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Red, yellow, green, and blue are not particularly colorful

Red, yellow, green, and blue are not particularly colorful
Red, yellow, green, and blue are not particularly colorful
Colorfulness and saturation have been neglected in research on color appearance and color naming. Perceptual particularities, such as cross-cultural stability, “focality,” “uniqueness,” “salience,” and “prominence” have been observed for red, yellow, green, and blue when those colors were more saturated than other colors in the stimulus samples. The present study tests whether high saturation is a characteristic property of red, yellow, green, and blue, which would explain the above observations. First, we carefully determined the category prototypes and unique hues for red, yellow, green, and blue. Using different approaches in two experiments, we assessed discriminable saturation as the number of just noticeable differences away from the adaptation point (i.e., neutral gray). Results show that some hues can reach much higher levels of maximal saturation than others. However, typical and unique red, yellow, green, and blue are not particularly colorful. Many other intermediate colors have a larger range of discriminable saturation than these colors. These findings suggest that prior claims of perceptual salience of category prototypes and unique hues actually reflect biases in stimulus sets rather than perceptual properties. Additional analyses show that consistent prototype choices across fundamentally different languages are strongly related to the variation of discriminable saturation in the stimulus sets. Our findings also undermine the idea that every color can be produced by a mixture of unique hues. Finally, the measurements in this study provide a large amount of data on saturation across hues, which allows for reevaluating existing estimates of saturation in future studies.
1534-7362
1-26
Witzel, Christoph
dfb994f1-7007-441a-9e1a-ddb167f44166
Maule, John
2e5a642b-49ac-43d1-9e3f-fb308ad474dc
Franklin, Anna
1a56e087-f53d-4c87-a22e-79d052c3be7e
Witzel, Christoph
dfb994f1-7007-441a-9e1a-ddb167f44166
Maule, John
2e5a642b-49ac-43d1-9e3f-fb308ad474dc
Franklin, Anna
1a56e087-f53d-4c87-a22e-79d052c3be7e

Witzel, Christoph, Maule, John and Franklin, Anna (2019) Red, yellow, green, and blue are not particularly colorful. Journal of Vision, 19 (14), 1-26, [27]. (doi:10.1167/19.14.27).

Record type: Article

Abstract

Colorfulness and saturation have been neglected in research on color appearance and color naming. Perceptual particularities, such as cross-cultural stability, “focality,” “uniqueness,” “salience,” and “prominence” have been observed for red, yellow, green, and blue when those colors were more saturated than other colors in the stimulus samples. The present study tests whether high saturation is a characteristic property of red, yellow, green, and blue, which would explain the above observations. First, we carefully determined the category prototypes and unique hues for red, yellow, green, and blue. Using different approaches in two experiments, we assessed discriminable saturation as the number of just noticeable differences away from the adaptation point (i.e., neutral gray). Results show that some hues can reach much higher levels of maximal saturation than others. However, typical and unique red, yellow, green, and blue are not particularly colorful. Many other intermediate colors have a larger range of discriminable saturation than these colors. These findings suggest that prior claims of perceptual salience of category prototypes and unique hues actually reflect biases in stimulus sets rather than perceptual properties. Additional analyses show that consistent prototype choices across fundamentally different languages are strongly related to the variation of discriminable saturation in the stimulus sets. Our findings also undermine the idea that every color can be produced by a mixture of unique hues. Finally, the measurements in this study provide a large amount of data on saturation across hues, which allows for reevaluating existing estimates of saturation in future studies.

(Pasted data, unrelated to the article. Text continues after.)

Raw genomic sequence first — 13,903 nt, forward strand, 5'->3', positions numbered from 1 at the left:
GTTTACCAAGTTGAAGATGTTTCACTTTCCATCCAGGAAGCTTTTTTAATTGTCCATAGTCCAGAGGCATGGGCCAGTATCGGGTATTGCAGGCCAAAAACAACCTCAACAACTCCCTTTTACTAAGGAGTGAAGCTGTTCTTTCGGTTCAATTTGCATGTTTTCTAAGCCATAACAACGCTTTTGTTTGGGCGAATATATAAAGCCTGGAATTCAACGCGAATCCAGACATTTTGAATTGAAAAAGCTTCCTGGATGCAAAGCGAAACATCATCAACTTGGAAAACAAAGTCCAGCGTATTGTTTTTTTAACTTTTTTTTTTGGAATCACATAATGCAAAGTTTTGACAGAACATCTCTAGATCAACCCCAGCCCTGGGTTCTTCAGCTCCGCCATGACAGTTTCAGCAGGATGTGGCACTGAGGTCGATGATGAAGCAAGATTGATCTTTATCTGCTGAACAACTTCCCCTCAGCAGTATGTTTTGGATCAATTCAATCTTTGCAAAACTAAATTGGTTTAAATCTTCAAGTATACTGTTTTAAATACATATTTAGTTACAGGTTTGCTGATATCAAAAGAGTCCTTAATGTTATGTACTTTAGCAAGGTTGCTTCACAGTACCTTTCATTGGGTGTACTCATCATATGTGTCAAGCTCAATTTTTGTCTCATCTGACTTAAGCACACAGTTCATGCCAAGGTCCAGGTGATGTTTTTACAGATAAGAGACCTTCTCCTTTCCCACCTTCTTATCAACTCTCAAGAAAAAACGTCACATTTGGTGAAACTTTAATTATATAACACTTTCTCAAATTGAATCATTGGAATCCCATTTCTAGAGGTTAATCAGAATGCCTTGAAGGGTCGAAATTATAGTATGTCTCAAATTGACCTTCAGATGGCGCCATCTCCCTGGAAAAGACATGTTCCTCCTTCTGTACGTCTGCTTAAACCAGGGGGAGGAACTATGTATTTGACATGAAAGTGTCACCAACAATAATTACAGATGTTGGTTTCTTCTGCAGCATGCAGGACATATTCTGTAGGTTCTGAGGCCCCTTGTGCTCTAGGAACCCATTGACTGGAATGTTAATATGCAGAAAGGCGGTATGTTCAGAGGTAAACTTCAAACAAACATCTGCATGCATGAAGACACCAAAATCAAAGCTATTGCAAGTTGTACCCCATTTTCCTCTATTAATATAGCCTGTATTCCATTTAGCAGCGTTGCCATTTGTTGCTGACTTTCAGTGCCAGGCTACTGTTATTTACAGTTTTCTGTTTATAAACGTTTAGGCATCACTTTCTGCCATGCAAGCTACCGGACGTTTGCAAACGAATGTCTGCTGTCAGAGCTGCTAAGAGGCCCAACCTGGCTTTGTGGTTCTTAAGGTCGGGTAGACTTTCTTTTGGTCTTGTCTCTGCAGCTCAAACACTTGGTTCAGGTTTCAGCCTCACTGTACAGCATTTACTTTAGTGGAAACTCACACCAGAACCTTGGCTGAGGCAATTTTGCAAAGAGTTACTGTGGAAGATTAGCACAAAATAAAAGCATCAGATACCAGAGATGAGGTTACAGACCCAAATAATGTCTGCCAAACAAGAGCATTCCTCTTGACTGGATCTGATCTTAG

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Accepted/In Press date: 22 May 2019
e-pub ahead of print date: 30 December 2019
Published date: 30 December 2019

Identifiers

Local EPrints ID: 438046
URI: http://eprints.soton.ac.uk/id/eprint/438046
ISSN: 1534-7362
PURE UUID: 7e06dbda-caea-4555-9435-667010d4a188
ORCID for Christoph Witzel: ORCID iD orcid.org/0000-0001-9944-2420

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Date deposited: 26 Feb 2020 17:31
Last modified: 26 Nov 2021 03:21

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Author: John Maule
Author: Anna Franklin

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